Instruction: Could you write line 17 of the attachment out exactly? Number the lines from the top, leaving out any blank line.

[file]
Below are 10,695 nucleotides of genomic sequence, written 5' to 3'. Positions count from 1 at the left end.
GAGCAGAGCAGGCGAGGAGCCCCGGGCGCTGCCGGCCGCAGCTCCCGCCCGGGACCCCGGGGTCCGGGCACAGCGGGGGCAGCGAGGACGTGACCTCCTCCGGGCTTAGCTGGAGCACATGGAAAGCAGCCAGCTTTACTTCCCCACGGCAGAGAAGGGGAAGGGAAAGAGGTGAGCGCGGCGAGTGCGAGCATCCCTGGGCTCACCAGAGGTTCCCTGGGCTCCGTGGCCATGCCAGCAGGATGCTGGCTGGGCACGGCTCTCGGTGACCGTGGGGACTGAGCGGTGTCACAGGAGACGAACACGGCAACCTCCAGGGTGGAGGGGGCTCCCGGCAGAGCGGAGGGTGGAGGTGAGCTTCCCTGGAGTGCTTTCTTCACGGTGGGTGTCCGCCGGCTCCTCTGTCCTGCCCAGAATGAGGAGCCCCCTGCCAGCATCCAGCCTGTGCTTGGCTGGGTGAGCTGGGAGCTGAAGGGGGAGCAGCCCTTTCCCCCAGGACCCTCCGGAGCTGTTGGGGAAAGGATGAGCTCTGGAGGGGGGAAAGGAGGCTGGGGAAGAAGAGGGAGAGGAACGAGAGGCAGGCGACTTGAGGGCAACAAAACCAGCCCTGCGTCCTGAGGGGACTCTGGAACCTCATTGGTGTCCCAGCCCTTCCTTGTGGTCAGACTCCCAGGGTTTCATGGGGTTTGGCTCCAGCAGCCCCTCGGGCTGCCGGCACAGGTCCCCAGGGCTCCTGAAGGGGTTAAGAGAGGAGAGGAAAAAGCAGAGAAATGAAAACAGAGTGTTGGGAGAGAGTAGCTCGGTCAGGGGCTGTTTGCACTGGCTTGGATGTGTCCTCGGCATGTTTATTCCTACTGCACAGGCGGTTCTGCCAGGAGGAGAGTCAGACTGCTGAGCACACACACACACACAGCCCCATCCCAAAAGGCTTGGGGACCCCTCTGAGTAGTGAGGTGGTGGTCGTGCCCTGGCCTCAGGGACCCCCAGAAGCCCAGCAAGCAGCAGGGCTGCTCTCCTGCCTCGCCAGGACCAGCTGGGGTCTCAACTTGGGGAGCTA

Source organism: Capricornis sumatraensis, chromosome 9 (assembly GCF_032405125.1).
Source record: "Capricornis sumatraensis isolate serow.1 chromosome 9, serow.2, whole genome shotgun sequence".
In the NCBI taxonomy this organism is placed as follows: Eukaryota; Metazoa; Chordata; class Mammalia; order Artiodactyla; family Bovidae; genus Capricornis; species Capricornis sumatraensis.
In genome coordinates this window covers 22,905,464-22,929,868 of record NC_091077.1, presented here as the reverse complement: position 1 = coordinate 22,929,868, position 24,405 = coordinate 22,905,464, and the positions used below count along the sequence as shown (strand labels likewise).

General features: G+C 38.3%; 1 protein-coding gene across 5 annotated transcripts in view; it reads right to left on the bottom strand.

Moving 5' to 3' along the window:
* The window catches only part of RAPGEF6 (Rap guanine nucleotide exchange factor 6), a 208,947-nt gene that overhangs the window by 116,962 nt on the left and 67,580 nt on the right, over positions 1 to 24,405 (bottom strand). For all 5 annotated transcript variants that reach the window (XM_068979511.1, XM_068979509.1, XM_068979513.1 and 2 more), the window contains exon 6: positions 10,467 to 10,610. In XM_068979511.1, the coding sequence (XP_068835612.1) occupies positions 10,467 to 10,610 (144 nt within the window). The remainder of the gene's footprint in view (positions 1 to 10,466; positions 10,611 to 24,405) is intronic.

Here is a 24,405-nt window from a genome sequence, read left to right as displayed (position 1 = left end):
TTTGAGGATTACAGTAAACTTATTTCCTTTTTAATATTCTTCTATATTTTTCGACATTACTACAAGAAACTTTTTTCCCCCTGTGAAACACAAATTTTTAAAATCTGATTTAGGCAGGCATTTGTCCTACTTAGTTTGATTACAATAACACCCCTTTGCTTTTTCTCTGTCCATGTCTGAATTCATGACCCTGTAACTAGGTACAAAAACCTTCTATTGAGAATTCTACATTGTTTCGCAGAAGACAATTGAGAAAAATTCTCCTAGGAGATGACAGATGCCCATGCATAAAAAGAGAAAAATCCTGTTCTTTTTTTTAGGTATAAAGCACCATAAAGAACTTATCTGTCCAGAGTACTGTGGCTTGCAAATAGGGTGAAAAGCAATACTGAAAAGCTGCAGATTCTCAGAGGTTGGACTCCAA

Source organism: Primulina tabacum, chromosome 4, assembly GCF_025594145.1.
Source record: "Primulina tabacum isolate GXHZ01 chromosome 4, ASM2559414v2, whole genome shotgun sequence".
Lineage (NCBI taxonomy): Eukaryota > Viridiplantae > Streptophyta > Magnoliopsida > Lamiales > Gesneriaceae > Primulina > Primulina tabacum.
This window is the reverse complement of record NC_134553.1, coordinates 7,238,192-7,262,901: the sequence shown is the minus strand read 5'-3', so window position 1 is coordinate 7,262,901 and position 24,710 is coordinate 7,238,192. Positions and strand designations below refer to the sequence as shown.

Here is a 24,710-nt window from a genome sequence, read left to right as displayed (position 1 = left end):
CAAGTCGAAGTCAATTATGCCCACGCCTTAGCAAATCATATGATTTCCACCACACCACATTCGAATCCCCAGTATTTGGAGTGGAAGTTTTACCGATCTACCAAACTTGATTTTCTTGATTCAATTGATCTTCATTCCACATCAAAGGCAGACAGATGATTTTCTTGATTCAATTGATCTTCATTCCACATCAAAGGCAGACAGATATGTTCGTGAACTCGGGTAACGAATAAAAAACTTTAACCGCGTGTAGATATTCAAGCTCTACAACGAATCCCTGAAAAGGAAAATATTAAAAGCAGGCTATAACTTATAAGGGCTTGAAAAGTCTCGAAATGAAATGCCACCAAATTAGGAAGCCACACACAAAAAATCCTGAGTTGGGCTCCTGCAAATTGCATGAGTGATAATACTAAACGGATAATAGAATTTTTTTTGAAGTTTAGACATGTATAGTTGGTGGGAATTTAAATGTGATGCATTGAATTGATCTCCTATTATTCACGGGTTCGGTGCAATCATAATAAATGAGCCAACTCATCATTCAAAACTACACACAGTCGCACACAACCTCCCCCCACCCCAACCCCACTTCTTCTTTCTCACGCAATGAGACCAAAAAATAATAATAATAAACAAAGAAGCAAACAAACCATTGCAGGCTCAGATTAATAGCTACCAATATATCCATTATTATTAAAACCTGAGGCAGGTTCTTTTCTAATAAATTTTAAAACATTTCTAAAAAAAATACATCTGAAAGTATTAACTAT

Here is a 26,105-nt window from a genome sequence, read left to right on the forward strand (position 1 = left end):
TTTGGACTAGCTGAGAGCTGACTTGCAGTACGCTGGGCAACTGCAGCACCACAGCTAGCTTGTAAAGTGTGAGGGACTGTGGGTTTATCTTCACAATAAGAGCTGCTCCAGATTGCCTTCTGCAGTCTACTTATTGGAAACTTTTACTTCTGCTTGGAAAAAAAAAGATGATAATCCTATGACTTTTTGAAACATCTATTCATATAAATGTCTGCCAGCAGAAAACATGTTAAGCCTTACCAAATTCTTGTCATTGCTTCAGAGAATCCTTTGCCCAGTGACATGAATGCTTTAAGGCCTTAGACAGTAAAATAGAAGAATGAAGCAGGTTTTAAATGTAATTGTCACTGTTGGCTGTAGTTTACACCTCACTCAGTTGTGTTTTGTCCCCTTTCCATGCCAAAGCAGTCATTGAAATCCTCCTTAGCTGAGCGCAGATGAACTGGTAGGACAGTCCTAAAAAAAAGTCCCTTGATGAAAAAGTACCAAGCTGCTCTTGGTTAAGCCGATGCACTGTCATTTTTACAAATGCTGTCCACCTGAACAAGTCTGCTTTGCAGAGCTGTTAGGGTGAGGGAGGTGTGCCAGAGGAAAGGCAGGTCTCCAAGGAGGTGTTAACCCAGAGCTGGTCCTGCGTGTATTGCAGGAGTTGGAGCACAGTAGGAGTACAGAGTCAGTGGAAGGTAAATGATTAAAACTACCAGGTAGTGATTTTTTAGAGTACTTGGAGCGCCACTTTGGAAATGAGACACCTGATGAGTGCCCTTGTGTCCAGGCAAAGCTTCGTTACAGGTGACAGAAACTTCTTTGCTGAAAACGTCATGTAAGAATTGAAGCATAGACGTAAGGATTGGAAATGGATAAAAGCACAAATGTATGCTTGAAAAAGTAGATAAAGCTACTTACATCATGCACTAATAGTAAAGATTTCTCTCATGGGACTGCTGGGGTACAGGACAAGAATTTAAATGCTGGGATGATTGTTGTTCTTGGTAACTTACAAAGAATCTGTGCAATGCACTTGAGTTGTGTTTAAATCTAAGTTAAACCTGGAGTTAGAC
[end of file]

CAAGTCGAAGTCAATTATGCCCACGCCTTAGCAAATCATATGATTTCCACCACACCACATTCGAATCCCCAGTATTTGGAGTGGAAGTTTTACCGATCTACCAAACTTGATTTTCTTGATTCAATTGATCTTCATTCCACATCAAAGGCAGACAGATGATTTTCTTGATTCAATTGATCTTCATTCCACATCAAAGGCAGACAGATATGTTCGTGAACTCGGGTAACGAATAAAAAACTTTAACCGCGTGTAGATATTCAAGCTCTACAACGAATCCCTGAAAAGGAAAATATTAAAAGCAGGCTATAACTTATAAGGGCTTGAAAAGTCTCGAAATGAAATGCCACCAAATTAGGAAGCCACACACAAAAAATCCTGAGTTGGGCTCCTGCAAATTGCATGAGTGATAATACTAAACGGATAATAGAATTTTTTTTGAAGTTTAGACATGTATAGTTGGTGGGAATTTAAATGTGATGCATTGAATTGATCTCCTATTATTCACGGGTTCGGTGCAATCATAATAAATGAGCCAACTCATCATTCAAAACTACACACAGTCGCACACAACCTCCCCCCACCCCAACCCCACTTCTTCTTTCTCACGCAATGAGACCAAAAAATAATAATAATAAACAAAGAAGCAAACAAACCATTGCAGGCTCAGATTAATAGCTACCAATATATCCATTATTATTAAAACCTGAGGCAGGTTCTTTTCTAATAAATTTTAAAACATTTCTAAAAAAAATACATCTGAAAGTATTAACTAT